Hannah Kim '17
Terrence Wang ‘17 dominates the squash court. According to teammate Charlie Vrattos ‘18, Terrence “should be the artist of the issue…he’s an artist on the court.” Since his arrival in fourth form, Terrence has been one of Groton’s top squash players. After playing the number one position in all but two matches his Fourth Form year, Terrence secured the top spot as a Fifth Former, and has since remained at the top of the ladder. Whether it be in tournaments, practice, or leading as the team captain, Terrence’s dedication to the sport sets him apart from his competitors, and makes him a role model for his teammates.
When Terrence was eight years old, he was first encouraged to try squash after joining his father at a sports club. Terrence’s father is also a squash player, but plays recreationally. Terrence explains that he was initially drawn to the sport because he “was pretty bad other sports and wasn’t that bad at [squash].” Despite being the only squash player at his elementary school, he continued playing throughout his middle school years. In addition to training at the local sports club, Terrence would occasionally fly from his home state of Washington to the East Coast to play in tournaments. During the offseason, Terrence says he “spends [his] breaks by either playing tournaments or going to squash camps during the summer.” When he is not in camps, Terrence trains with two out-of-state coaches – one in Ohio, and the other, a former World #1 squash player, in Florida.
During his time at Groton Terrence has been a driving force behind the recent success of Boys’ Squash, especially at major tournaments such as Team Nationals where Groton placed fourth in Division 2 out of 5 divisions. This tournament is always “a lot of fun,” according to Terrence, as both the boys’ and girls’ squash teams attend and support each other during their matches. Terrence has also had lots of individual success, finishing third in the 2015 Groton Gold Tournament, tenth in the 2016 New England Interscholastic Squash Championship and seventeenth in the 2016 U.S. Junior Squash Championship.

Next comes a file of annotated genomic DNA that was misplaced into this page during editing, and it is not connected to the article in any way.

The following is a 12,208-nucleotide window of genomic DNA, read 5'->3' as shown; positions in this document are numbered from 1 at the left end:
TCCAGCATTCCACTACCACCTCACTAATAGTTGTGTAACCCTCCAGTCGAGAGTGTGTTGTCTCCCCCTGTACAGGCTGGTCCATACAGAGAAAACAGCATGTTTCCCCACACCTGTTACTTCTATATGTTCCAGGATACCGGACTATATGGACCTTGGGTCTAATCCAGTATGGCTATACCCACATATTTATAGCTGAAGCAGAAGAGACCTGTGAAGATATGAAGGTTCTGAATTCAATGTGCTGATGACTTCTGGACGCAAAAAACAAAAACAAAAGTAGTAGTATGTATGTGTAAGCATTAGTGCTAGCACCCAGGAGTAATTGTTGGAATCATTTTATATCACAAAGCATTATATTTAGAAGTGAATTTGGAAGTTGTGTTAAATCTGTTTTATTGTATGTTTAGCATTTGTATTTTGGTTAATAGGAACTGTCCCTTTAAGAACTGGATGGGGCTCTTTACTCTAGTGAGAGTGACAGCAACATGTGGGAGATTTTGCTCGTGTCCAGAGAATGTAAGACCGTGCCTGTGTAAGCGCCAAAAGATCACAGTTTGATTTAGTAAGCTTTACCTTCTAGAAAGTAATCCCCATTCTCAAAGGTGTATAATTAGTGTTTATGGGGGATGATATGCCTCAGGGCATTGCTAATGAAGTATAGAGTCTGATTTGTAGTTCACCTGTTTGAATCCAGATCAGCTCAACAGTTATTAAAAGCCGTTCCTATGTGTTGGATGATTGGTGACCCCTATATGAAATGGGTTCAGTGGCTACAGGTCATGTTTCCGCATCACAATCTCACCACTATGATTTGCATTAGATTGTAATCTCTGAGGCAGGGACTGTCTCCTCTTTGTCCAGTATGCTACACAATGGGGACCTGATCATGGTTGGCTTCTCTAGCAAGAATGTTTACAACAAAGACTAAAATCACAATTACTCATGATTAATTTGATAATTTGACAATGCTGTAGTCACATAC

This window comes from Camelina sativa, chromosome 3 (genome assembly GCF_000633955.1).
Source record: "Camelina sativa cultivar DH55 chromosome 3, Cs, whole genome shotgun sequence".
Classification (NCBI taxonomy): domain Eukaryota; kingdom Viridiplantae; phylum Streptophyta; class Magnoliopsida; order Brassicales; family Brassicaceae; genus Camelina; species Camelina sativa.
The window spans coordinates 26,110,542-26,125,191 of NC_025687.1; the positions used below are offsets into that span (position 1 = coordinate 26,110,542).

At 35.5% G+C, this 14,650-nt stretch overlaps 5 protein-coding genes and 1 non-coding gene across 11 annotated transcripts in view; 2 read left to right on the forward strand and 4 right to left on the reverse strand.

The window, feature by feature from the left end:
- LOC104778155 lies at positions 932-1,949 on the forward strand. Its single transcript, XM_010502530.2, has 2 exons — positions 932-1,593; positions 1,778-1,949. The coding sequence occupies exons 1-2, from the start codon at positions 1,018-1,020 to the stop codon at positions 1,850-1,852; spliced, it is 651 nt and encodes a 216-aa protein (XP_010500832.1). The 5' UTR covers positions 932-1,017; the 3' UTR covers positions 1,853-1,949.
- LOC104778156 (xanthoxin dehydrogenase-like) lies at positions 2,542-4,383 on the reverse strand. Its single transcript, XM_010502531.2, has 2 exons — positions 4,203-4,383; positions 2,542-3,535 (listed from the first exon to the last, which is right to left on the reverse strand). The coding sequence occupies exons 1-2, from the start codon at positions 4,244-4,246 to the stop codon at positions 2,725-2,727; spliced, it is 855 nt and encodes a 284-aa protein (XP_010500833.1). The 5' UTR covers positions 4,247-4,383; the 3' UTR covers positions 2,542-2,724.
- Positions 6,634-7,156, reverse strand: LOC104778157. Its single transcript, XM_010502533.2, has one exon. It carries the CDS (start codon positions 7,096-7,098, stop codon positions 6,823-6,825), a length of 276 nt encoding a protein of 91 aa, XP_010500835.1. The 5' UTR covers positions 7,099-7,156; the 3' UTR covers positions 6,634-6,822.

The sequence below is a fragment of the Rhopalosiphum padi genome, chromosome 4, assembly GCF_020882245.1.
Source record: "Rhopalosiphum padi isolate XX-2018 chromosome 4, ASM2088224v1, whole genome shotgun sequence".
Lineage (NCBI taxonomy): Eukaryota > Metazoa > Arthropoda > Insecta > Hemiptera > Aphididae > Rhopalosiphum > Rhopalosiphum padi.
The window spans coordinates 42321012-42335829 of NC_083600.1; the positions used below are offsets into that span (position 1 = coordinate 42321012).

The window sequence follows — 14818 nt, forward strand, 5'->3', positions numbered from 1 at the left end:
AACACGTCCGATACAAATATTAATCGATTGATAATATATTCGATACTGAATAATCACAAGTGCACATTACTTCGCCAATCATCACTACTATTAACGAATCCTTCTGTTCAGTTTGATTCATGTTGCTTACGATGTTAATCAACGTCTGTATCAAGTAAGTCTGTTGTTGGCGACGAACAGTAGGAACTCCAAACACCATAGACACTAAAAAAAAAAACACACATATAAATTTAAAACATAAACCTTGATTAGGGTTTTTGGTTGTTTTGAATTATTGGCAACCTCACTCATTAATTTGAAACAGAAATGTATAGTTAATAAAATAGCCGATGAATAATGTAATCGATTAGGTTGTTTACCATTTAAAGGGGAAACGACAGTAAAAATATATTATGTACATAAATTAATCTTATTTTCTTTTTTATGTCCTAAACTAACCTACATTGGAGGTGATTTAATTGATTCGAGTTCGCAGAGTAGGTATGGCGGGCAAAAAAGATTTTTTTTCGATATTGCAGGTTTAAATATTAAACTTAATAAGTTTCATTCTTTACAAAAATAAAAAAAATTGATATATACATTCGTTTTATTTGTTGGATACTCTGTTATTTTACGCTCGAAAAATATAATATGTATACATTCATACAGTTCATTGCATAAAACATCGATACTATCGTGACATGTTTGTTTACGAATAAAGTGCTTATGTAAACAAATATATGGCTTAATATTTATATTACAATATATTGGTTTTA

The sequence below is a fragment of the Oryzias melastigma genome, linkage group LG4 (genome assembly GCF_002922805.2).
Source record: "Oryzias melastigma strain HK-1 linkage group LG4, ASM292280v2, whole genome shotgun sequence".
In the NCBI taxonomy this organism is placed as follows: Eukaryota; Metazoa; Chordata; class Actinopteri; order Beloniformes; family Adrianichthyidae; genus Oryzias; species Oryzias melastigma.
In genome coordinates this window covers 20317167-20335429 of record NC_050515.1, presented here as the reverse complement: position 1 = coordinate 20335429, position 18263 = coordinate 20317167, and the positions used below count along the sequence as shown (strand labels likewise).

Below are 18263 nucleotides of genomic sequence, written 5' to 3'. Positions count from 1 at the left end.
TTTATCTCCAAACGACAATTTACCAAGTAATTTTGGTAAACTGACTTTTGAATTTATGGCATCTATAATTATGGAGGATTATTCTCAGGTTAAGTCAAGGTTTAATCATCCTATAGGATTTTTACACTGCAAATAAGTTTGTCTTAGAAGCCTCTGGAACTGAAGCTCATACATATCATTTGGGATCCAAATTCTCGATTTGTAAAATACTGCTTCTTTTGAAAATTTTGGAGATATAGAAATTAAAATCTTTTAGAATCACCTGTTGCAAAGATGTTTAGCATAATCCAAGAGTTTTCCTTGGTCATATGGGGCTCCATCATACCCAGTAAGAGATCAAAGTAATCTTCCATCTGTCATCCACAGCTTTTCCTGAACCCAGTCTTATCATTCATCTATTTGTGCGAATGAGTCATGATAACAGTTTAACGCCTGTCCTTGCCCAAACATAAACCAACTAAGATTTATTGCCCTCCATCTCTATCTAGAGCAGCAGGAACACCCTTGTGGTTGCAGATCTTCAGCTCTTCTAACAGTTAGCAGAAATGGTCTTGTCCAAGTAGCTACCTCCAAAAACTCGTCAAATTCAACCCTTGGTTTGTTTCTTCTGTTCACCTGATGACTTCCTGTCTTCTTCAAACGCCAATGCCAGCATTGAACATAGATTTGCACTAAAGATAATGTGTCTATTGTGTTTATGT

Most impressively, Terrence was ranked as the fourteenth best U-19 male squash player in the nation last year. Over the past two winters, Terrence has played in a number of national level tournaments, including the U.S. Open, which was attended by 128 players, and Nationals, which draws the top 32 players in the country from each age group. Furthermore, Terrence played in four Junior Championship level tournaments, held at major universities such as Harvard, Yale and Princeton and ten Gold Tournaments. With regard to these high level tournaments, Terrence has found that his “biggest challenge is improving and competing on a national level while mostly training on my own. Sometimes it can be hard to stay motivated.” Terrence cites his “love for the sport and constant desire to improve” as his biggest motivators.
Not only does Terrence make an impact on the court, but also off the court as a leader and captain. Aaron Jin ’19 describes Terrence as an “authoritative and intense captain,” as well as “inspiring; he really drives the team to its limits.”
Throughout his decade of experience playing squash, beginning as a novice and rising to a leadership role, Terrence has always been drawn to the complexity of the sport: “There are so many ways to play [squash]. There are so many different styles, and a lot of thinking involved – for example, how do I counter what my opponent is doing? There are so many ways to improve.” Having only played squash individually before coming to the Circle, Terrence says Groton squash “is always really exciting because you play in front a lot of people. It’s such a different experience, playing in front of all your friends and teammates, having them watch you.”
In the remainder of his final season as a Zebra, Terrence hopes to keep up high high level of performance as one of the ISL’s top players. Beyond the Circle, he aspires to improve and excel in playing squash at the college level. Next year, Terrance will play squash at Amherst College, which is currently ranked by U.S. Squash as the 20th best collegiate team in the country. Throughout this winter and the years to come Terrence is and will continue to be, as Aaron Jin said, “ruling the courts with an iron fist.”